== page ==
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    McMaster University
   
 
  Oct 23, 2017
 
 
    
School of Graduate Studies Calendar, 2014-2015 [-ARCHIVED CALENDAR-]

Psychology, Ph.D


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M.Sc. and Ph.D. Degrees


Graduate training in Psychology at McMaster leads to the Ph.D. degree and is strongly research oriented. The basic approach is that of a research apprenticeship, with the student assigned to one faculty member as the research supervisor. The Department provides excellent opportunities for research in Animal Behaviour/Learning; Behavioural Neuroscience; Cognition/Perception; Developmental Psychology; and Social/Evolutionary Psychology. No special training is offered in the applied areas such as Clinical or Industrial Psychology, and applications in these fields are discouraged. Students are not usually required to complete a M.Sc. en route to the Ph.D., but they may do so if they wish. The general requirements for the Degree Doctor of Philosophy are described earlier in the calendar.

Admission


Applicants for graduate study in Psychology normally must have received, from a recognized university, either a Master’s degree in Psychology, or a Bachelor’s degree in Honours Psychology, with at least B+ standing. Occasional exceptions are made to the above requirements for students with a background in a related discipline. Students with strong backgrounds in biology, neuroscience, computer science or physics are encouraged to apply.

First Master's year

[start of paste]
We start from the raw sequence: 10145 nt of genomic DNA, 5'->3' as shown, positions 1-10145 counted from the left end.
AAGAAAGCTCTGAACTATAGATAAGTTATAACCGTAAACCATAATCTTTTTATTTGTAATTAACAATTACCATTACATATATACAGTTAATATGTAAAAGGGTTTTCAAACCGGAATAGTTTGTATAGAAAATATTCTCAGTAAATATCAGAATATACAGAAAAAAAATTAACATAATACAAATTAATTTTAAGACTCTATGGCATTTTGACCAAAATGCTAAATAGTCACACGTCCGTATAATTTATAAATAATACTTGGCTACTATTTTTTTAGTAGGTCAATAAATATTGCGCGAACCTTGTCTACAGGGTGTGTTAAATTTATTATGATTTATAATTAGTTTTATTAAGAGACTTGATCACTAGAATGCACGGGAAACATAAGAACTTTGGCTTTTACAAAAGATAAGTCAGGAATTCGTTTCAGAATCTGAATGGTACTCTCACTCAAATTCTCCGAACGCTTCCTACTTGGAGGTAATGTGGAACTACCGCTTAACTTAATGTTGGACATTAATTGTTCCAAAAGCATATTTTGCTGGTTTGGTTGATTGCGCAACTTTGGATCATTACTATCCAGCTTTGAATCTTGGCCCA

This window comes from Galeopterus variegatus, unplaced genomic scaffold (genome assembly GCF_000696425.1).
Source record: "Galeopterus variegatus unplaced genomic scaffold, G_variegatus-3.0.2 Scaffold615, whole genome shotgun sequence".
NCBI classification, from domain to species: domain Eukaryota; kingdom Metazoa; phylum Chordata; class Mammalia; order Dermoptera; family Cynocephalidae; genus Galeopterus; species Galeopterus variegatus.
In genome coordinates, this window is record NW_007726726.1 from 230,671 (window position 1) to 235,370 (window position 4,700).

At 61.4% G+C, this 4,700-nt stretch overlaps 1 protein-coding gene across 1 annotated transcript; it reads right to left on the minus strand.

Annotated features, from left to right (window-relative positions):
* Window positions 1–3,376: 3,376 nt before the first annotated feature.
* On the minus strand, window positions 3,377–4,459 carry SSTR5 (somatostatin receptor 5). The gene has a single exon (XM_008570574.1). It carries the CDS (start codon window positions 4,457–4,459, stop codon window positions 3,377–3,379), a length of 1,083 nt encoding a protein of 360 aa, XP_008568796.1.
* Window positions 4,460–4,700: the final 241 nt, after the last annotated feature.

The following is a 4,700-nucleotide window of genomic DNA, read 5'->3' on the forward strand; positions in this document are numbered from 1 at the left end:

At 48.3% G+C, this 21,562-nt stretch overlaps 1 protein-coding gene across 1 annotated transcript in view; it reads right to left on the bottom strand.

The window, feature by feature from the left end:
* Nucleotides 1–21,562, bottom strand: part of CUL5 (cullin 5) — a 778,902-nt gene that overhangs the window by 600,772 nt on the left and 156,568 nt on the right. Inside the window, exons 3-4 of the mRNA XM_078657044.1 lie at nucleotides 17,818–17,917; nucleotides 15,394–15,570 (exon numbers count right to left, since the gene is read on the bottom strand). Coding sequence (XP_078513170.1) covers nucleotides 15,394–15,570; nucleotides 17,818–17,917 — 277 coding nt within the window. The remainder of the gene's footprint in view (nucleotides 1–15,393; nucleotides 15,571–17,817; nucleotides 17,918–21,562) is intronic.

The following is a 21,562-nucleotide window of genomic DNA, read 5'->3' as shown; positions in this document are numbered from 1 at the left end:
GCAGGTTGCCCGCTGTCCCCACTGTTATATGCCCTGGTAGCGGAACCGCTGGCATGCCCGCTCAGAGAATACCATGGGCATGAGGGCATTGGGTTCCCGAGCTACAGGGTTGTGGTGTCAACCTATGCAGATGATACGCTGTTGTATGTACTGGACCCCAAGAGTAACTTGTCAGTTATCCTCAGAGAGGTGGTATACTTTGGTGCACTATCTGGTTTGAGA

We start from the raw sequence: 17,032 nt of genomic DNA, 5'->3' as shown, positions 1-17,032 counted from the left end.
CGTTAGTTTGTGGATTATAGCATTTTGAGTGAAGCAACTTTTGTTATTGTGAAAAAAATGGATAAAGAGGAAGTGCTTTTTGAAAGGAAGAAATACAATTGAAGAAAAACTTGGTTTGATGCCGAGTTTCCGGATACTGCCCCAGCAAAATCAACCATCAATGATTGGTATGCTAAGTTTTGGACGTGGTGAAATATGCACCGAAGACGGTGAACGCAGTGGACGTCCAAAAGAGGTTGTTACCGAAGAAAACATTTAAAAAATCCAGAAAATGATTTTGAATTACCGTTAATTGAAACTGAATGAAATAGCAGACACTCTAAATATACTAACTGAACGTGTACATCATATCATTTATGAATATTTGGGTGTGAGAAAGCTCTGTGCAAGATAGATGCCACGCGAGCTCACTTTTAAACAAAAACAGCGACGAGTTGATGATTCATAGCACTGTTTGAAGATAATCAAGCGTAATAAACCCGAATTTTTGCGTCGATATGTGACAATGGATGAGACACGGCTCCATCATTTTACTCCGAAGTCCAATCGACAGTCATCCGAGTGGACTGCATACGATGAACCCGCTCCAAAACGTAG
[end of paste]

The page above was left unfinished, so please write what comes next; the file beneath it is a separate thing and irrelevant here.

In the first Master’s year, all students take two courses. Students entering the program directly at the Ph.D. level usually are exempted from both courses. It is expected that at least one-half of the student’s time will be devoted to research on a topic to be chosen by the student in consultation with the faculty supervisor. Each student submits a report on research progress by May 15 of the first year. Continuation to the Doctoral degree in the graduate training program is determined by the student’s research progress and the student’s performance in Contemporary Problems, Statistics and any other courses completed. If these performances are acceptable, students who enter without a Master’s degree are permitted to proceed directly to Ph.D. studies.

Subsequent Years


In subsequent years, students complete:

The equivalent of an additional 1 1/2 full-year courses


Two quarter courses


Students must also complete


Students must also complete the following courses as well as a thesis to obtain a Master’s degree. A variety of courses is available each year for all interested students.

Additional Information


Aside from these courses, the major activities of the student beyond the first year fall into two categories. First, students are expected to carry out their thesis research and report the progress of this research by May 15 of the second and each subsequent year. For the student to continue in the program this report must show that satisfactory progress is being made. Second, to satisfy the comprehensive requirement the student, in consultation with the supervisory committee, must select one or more topics for intensive study. These topics must not be in the student’s thesis topic area, and must be approved by the Chair of the Graduate Studies Committee. The study of these topics is then taken up under the guidance of the student’s comprehensive examining committee, which includes the student’s supervisory committee and up to two other faculty members with relevant expertise. After a period of about six weeks the student will be expected to demonstrate mastery of the material to the satisfaction of the examining committee, first in a written submission and then followed by oral examination. The comprehensive examination must be successfully completed within 24 months of entering the Ph.D. program.

Students entering at the Master’s level ideally complete the doctoral thesis and all other requirements for the Ph.D. degree by the end of four years of graduate training. Students admitted directly into the Ph.D. program ideally complete all requirements for the Ph.D. degree within three years. Doctoral students are strongly encouraged to give a departmental colloquium in their final year of study.

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